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Greek Helicopters in Israel Release date 07.11.2018
Why were Greek attack helicopters flying above Israel? Hellenic Air Force crews recently landed in Ramon AFB for a joint exercise alongside the IAF Helicopter Division
Nuphar Blitt | Photography: Alexandra Aksyutich

Recently, Ramon AFB's service members witnessed an unusual sight – two "Chinook" (CH-47) tandem rotor helicopters appeared over the airbase. They were joined by black "Apache" and "Apache Longbow" attack helicopters, all of them belonging to the Hellenic Air Force, which arrived at Ramon AFB for a joint exercise with the IAF's Helicopter Division.

IAF squadrons participating in the three-day exercise were the 118th ("Night Riders") Squadron, which operates "Yas'ur" (CH-53) helicopters from Tel-Nof AFB; the 190th ("Magic Touch") Squadron, which operates "Peten" (Apache) attack helicopters from Ramon AFB; and the 113th ("Hornet") Squadron, which operates "Saraf" (Apache Longbow) helicopters from Ramon AFB as well. Crews from both air forces flew in southern Israel and familiarized themselves with the airspace before drilling flight under threat.

Flying in the Negev
"The exercise's main goal was to strengthen the cooperation with the Hellenic Air Force", said Lt. T', an exercise officer at the 190th Squadron. The IAF's Helicopter Division has a fertile cooperation with its Greek counterpart, and a similar exercise occurred in Ramon AFB in 2015 alongside Hellenic Air Force helicopters. "As a result of the close cooperation between Israel and Greece over the past decade, the two countries' military forces began cooperating more closely as well", said Lt. Col. Konstantinos Pappas, the Hellenic force's exercise leader and commander of an "Apache" (AH-64A) squadron.

Maintaining the IAF's ability to train in unfamiliar territory and displaying the air force's strength are only some of the reasons for the cooperation: "The cooperation can't be estimated, but it is significant and useful", elaborated Col. G', Commander of Ramon AFB. "Everything is planned meticulously – from the reception for the Greeks when they arrive, through how the sorties are planned, and to the level of debrief".

Progressing Together
Alongside the Hellenic Air Force helicopter division's visit to Israel, Ramon AFB's fighter jet squadrons participated in an aerial exercise in Greece meant to improve both sides' operational capabilities via mutual learning. "The cooperation allows both sides to learn modes of operation different to those they are familiar with", added Lt. T'. "Each mission was allotted two different training fields, so we were able to fly in parallel with the Hellenic Air Force instead of separately. We did this in order to see how each force performs the mission, and then held a discussion in the following debrief".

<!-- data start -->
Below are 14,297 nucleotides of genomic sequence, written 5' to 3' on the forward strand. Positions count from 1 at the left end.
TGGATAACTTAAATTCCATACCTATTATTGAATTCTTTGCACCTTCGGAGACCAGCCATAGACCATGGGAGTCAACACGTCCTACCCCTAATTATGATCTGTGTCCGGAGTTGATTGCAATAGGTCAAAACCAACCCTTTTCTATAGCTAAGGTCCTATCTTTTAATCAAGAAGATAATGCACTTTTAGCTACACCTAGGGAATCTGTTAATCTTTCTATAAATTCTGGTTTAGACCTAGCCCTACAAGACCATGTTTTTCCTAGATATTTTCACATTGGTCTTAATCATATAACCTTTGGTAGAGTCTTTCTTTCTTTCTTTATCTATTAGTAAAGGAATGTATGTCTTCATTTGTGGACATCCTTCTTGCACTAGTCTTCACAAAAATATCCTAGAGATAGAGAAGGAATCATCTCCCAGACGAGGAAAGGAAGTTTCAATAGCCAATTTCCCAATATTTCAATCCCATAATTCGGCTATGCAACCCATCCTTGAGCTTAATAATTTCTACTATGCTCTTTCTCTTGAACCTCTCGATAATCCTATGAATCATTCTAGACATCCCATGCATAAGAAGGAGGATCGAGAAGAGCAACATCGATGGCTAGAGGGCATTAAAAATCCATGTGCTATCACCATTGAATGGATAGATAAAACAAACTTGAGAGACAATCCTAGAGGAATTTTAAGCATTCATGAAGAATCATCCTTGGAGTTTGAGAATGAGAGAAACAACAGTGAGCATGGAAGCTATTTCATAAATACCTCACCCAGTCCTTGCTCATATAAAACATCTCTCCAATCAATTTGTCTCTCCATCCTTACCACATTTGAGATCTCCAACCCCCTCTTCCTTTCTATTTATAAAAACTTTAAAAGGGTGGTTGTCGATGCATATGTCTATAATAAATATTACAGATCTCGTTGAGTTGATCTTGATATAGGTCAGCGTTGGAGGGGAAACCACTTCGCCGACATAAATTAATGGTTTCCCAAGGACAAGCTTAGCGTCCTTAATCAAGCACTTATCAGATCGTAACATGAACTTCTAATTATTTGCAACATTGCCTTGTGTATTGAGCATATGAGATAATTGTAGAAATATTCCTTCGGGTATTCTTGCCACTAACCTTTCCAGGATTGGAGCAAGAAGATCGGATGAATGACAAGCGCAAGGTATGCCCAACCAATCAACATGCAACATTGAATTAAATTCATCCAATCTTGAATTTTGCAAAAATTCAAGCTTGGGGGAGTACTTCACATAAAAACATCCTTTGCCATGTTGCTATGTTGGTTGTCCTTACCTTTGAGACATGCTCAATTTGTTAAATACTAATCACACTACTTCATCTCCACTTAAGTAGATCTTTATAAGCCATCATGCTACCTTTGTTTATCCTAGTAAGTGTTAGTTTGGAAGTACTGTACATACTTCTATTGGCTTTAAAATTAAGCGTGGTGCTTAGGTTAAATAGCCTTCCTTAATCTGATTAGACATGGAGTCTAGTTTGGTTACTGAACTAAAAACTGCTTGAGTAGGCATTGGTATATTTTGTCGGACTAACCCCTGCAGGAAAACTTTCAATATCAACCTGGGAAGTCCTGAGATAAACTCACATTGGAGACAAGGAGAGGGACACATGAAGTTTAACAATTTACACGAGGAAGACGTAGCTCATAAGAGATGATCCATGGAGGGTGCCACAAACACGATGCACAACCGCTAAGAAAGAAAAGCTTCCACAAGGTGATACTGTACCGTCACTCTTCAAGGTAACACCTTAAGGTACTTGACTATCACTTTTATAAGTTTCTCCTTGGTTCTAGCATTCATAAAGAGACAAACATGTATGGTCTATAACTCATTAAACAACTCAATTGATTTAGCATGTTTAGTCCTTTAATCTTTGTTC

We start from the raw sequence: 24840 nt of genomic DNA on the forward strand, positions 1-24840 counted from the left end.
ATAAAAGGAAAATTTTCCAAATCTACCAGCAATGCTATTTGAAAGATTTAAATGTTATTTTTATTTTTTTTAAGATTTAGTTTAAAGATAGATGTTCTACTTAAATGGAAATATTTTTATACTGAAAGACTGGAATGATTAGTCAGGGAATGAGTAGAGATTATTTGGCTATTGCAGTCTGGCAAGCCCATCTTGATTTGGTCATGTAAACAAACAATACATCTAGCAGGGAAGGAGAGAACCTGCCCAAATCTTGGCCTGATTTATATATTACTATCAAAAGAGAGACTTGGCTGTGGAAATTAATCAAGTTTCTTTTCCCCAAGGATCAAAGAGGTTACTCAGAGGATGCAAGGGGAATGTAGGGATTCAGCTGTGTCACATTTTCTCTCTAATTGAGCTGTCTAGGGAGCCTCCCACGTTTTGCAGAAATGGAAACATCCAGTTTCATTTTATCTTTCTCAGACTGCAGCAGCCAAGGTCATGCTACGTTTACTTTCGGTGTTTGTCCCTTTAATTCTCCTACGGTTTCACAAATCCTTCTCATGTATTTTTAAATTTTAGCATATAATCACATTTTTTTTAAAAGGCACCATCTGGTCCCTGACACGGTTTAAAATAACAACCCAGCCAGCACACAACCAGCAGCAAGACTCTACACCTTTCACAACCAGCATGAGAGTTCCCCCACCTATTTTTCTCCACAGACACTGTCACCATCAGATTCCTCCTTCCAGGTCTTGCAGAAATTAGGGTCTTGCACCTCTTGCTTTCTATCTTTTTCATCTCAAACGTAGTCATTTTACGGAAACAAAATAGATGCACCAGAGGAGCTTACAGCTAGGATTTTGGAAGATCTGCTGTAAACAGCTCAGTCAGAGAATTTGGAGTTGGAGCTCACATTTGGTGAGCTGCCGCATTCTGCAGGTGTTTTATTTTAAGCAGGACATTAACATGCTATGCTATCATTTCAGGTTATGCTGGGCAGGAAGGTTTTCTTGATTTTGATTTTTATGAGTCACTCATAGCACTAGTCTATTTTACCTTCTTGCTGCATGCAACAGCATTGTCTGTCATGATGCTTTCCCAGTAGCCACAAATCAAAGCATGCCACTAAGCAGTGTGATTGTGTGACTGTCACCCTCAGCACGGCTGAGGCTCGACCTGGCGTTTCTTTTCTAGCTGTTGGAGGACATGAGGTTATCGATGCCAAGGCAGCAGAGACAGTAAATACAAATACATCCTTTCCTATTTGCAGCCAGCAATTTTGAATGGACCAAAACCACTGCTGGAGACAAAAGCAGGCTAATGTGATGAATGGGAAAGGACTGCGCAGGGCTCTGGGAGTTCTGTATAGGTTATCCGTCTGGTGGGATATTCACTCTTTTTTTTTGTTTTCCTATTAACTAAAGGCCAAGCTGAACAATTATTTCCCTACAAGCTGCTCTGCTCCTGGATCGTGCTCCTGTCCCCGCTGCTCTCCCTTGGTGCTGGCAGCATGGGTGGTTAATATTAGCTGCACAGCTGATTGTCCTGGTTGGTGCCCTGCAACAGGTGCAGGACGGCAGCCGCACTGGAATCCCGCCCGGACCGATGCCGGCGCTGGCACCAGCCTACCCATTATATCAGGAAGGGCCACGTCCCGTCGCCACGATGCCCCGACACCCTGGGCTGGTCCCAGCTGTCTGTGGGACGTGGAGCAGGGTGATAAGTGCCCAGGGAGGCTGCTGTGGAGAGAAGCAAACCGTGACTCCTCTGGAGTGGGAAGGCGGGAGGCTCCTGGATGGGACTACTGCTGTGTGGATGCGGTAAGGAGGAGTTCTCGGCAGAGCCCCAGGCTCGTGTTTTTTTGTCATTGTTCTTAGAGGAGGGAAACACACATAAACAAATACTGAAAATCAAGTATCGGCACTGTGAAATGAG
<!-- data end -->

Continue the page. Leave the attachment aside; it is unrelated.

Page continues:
The fact that both sides have an A-model "Apache" is a significant factor for the exercise. "We are among the only countries in the world who have this model", emphasized Lt. Col. Pappas. "We're trying to see how we can make it operate better, as well as how we can keep it maintained for a longer period of time, which is useful". Lt. Col. T', Commander of the 190th Squadron, said that the Greeks are interested in how a professional, experienced air force operates. "I'm certain that the technical aspects are of interest to them as well – how we maintain our aircraft throughout the years and conserve their fitness level".

The missions faced by the IAF aren't too different from the challenges faced by the Hellenic Air Force, as Lt. Col. Pappas said: "As an attack helicopter pilot, I perform defensive and offensive missions. There are tactical differences in the way we perform missions with the ground forces, but they are small".

Bridging Over the Gaps
Language was a central challenge for the participating crews. "We speak English, but it is neither our or their native language. Our mode of communication is professional, so discourse is complicated", described Lt. Col. T'. "It's not like flying alongside another pilot from the squadron. You don't know what airspeed they fly in, what distance they keep and what they say on the radio. This is why we aimed to produce simple drills which will enable communication, understanding and mutual learning. We want to learn from pilots who fly the same aircraft we do and hear about their combat doctrines and modes of flight. The missions are the same missions – transport helicopters carry and extract forces, attack helicopters assist in offense and defense – but the mode of operation is different".

"We are happy to cooperate with the Israeli Air Force, not only during the exercise itself but also during the planning stage", concluded Lt. Col. Pappas. "The Israeli and Greek aircrews' mentality is similar, and this is a basis from which cooperation can only develop. I can't wait to fly with the Israeli partners next year in Greece".